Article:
Venezuela orders closing of embassy & consulates in US

Venezuela orders closing of embassy & consulates in US
President Nicolas Maduro has ordered the closing of Venezuela’s embassy and consulates in the United States, a day after severing diplomatic ties with Washington over the US recognition of an opposition leader as president.

On Wednesday, Maduro ordered all US diplomats to leave Venezuela within 72 hours. However, the self-proclaimed president Juan Guaido has countermanded that order – and the State Department announced no US diplomats would be leaving, threatening consequences if anything happened to them.

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Guaido is the leader of the Venezuelan National Assembly, a legislative body last elected in 2015. He claims Maduro, who was sworn into his second term earlier this month, is an illegitimate usurper. The US led the way in recognizing Guaido’s claim, followed quickly by Brazil, Canada, the EU leadership, and most of the Organization of American States members.

Mexico has not recognized Guaido, however, and Bolivia has openly declared support for Maduro.

Venezuela’s Foreign Minister Jorge Arreaza has accused the US – and President Donald Trump personally – of fomenting a coup in Caracas. In an interview with RIA Novosti, Arreaza described the countries who recognized Guaido as “carrying out the orders of their master” in Washington.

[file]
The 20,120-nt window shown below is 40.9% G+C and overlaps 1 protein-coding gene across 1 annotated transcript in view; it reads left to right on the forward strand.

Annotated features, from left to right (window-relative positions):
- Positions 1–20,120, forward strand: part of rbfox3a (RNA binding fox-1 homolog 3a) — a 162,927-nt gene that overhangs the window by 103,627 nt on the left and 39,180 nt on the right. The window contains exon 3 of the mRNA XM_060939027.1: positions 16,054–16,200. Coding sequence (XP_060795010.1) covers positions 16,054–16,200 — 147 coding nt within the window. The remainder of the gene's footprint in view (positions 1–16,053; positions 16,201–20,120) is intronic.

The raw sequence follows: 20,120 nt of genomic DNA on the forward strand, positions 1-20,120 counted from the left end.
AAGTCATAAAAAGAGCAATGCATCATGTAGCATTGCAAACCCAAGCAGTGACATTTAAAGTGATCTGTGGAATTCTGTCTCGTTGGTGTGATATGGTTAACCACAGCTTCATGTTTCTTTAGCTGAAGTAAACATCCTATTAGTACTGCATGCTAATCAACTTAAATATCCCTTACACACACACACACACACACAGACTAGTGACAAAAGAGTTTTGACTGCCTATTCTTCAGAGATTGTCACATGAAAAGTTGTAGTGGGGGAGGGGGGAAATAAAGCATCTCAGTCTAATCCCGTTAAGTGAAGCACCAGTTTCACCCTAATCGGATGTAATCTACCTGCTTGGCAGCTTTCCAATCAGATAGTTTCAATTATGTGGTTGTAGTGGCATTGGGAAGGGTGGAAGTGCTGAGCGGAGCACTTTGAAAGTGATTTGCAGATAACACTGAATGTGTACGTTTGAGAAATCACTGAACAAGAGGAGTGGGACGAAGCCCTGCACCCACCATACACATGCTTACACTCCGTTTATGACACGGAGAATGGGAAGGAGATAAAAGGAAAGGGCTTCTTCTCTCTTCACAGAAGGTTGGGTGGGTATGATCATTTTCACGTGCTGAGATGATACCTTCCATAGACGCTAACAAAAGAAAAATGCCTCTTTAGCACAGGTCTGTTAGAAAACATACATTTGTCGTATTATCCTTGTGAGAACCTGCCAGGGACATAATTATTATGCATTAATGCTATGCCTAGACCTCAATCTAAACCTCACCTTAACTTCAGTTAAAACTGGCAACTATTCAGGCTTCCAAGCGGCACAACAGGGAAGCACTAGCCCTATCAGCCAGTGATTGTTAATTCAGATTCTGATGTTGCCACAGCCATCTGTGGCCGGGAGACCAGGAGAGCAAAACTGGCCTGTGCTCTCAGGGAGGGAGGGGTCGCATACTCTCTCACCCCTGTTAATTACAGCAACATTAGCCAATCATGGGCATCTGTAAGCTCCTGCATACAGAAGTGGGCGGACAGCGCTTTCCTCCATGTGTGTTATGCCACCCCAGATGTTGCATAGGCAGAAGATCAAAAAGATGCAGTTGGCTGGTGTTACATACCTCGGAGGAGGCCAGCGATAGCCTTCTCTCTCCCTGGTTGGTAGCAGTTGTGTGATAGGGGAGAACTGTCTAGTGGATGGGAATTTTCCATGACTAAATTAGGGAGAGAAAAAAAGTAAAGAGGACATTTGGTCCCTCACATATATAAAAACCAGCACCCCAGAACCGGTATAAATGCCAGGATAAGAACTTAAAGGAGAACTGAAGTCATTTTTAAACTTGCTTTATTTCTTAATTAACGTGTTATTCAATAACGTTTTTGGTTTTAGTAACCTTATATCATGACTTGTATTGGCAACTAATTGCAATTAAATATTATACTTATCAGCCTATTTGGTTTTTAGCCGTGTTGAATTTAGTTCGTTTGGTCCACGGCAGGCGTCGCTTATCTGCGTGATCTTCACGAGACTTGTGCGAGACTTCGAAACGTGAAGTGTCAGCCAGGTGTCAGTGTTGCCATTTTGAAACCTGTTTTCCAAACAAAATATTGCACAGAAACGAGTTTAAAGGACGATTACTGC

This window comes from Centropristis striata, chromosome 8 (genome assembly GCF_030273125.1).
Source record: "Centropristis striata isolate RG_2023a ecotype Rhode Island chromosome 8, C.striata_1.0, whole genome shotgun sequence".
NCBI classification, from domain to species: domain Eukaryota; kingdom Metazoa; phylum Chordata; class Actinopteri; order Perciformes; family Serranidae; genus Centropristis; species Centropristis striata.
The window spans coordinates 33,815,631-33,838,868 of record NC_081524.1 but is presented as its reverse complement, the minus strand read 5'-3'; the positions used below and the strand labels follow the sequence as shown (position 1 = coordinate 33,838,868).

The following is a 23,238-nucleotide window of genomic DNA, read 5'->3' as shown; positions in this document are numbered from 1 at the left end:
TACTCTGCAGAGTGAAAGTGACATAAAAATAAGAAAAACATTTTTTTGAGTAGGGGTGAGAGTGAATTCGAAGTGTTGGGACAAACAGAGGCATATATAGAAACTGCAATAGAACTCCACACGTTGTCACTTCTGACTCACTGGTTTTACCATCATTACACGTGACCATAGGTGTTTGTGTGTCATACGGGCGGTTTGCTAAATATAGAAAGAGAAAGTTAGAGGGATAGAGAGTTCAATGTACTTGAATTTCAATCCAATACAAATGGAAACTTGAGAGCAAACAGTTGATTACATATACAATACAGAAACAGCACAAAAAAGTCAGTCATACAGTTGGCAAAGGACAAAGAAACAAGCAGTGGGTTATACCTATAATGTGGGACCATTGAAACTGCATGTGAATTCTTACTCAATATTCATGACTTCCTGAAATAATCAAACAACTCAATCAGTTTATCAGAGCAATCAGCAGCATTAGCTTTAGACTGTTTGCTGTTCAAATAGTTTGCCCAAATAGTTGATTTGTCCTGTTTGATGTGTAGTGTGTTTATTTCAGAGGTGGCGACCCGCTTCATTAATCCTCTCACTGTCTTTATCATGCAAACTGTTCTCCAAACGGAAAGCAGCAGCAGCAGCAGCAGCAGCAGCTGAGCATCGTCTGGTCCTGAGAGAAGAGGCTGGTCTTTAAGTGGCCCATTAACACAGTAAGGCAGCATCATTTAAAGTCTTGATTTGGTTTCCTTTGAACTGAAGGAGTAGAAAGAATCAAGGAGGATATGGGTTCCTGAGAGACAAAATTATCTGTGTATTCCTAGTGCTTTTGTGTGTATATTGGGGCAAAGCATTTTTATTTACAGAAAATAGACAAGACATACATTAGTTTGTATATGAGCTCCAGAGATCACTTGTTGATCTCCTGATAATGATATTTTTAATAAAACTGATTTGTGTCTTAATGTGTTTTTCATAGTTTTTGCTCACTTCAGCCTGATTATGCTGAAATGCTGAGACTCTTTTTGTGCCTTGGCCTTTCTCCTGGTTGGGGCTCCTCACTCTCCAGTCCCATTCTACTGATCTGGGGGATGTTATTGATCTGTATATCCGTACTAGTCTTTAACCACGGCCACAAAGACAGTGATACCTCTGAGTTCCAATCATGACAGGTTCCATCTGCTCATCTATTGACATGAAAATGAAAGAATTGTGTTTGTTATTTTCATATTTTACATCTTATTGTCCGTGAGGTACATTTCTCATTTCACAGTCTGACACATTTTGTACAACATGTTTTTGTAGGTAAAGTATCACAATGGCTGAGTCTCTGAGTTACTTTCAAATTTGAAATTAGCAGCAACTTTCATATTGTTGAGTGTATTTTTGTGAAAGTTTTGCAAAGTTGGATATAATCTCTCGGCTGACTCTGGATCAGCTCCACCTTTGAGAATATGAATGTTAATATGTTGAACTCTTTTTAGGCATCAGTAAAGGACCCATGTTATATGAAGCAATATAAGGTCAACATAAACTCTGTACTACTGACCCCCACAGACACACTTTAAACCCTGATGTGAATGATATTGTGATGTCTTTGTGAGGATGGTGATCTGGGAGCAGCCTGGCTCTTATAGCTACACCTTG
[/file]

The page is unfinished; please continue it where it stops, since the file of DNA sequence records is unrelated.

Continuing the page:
Russia has condemned the US-led recognition of a rebel government, with President Vladimir Putin saying it constituted “destructive external interference that grossly violates the most basic norms of the international law.”

Russian Foreign Ministry spokeswoman Maria Zakharova said that Washington’s “handpicking” of leaders in Venezuela best demonstrates the actual attitude of the “progressive Western community” regarding international law, sovereignty and non-interference in the internal affairs of other countries.

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